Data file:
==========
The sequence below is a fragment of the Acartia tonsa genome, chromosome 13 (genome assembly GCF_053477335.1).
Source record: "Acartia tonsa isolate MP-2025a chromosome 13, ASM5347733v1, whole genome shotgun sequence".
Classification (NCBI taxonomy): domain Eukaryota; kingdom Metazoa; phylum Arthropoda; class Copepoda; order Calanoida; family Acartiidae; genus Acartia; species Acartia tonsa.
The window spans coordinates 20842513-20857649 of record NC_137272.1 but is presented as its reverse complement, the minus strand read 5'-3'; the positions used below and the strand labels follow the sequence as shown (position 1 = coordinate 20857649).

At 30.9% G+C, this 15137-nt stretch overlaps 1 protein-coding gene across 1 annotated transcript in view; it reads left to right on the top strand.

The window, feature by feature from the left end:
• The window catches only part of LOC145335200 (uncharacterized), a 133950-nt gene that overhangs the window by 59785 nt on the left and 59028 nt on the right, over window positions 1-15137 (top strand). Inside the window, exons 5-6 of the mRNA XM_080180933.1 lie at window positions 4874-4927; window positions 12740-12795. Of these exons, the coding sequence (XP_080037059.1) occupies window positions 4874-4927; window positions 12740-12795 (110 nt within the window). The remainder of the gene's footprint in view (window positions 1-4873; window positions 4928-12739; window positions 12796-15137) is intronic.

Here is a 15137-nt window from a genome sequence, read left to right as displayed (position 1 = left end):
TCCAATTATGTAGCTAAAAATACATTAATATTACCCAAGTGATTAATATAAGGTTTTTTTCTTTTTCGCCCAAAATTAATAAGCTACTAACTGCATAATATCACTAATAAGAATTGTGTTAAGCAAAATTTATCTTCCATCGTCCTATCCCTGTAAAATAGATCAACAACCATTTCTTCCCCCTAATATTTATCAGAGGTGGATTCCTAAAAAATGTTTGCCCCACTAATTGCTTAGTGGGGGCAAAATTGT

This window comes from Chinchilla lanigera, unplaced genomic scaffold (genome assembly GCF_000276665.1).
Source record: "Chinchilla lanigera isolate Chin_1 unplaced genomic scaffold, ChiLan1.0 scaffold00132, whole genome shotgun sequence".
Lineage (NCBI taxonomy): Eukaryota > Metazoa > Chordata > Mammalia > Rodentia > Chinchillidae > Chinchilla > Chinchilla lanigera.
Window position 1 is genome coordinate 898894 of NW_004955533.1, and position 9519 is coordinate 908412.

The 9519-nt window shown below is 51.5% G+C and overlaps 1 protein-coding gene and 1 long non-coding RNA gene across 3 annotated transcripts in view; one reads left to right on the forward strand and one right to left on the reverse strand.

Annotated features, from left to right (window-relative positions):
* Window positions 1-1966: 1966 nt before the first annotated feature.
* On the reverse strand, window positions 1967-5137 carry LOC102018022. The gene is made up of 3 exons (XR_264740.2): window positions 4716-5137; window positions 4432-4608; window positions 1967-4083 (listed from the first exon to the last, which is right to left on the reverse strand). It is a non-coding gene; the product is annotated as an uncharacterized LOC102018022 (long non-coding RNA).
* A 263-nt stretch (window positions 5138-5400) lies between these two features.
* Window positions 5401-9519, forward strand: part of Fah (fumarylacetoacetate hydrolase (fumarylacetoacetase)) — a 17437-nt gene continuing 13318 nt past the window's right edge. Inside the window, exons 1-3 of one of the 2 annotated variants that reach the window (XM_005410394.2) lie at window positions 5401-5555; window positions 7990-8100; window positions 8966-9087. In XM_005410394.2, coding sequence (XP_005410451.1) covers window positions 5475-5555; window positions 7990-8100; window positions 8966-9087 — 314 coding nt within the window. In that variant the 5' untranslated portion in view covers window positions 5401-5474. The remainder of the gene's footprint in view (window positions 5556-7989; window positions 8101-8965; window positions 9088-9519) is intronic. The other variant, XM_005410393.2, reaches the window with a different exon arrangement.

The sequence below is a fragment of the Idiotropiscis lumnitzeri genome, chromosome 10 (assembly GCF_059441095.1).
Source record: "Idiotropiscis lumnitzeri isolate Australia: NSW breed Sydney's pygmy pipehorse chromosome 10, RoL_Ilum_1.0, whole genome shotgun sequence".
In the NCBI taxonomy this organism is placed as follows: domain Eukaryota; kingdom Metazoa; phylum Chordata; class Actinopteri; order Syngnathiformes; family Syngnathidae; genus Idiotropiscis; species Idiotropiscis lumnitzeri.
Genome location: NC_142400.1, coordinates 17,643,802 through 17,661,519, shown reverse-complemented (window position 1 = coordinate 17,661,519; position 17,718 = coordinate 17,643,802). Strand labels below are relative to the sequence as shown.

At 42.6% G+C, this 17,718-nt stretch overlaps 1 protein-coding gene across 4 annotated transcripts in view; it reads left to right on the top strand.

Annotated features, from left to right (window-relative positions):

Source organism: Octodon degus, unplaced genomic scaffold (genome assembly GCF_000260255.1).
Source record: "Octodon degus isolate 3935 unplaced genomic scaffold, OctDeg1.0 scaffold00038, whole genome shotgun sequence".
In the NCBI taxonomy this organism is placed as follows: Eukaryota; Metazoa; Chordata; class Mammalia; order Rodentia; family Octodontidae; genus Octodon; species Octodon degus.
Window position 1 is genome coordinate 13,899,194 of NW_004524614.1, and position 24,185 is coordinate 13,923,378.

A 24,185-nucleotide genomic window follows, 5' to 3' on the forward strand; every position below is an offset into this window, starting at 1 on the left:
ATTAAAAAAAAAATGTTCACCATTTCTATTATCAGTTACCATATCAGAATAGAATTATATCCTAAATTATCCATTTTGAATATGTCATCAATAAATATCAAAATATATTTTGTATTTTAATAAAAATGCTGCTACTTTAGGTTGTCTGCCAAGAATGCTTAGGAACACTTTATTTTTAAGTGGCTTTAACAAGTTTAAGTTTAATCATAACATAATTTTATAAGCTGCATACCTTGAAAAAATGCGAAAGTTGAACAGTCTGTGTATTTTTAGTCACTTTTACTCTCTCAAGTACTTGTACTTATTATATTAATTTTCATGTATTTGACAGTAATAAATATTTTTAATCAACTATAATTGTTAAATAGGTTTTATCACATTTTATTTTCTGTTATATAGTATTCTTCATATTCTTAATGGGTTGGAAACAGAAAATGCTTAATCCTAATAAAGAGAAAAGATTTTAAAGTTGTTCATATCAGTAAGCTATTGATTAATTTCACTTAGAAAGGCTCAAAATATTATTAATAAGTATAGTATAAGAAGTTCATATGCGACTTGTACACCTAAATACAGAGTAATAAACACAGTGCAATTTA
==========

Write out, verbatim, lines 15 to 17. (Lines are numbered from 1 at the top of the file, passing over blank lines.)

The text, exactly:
Annotated features, from left to right (window-relative positions):
* Window positions 1-1966: 1966 nt before the first annotated feature.
* On the reverse strand, window positions 1967-5137 carry LOC102018022. The gene is made up of 3 exons (XR_264740.2): window positions 4716-5137; window positions 4432-4608; window positions 1967-4083 (listed from the first exon to the last, which is right to left on the reverse strand). It is a non-coding gene; the product is annotated as an uncharacterized LOC102018022 (long non-coding RNA).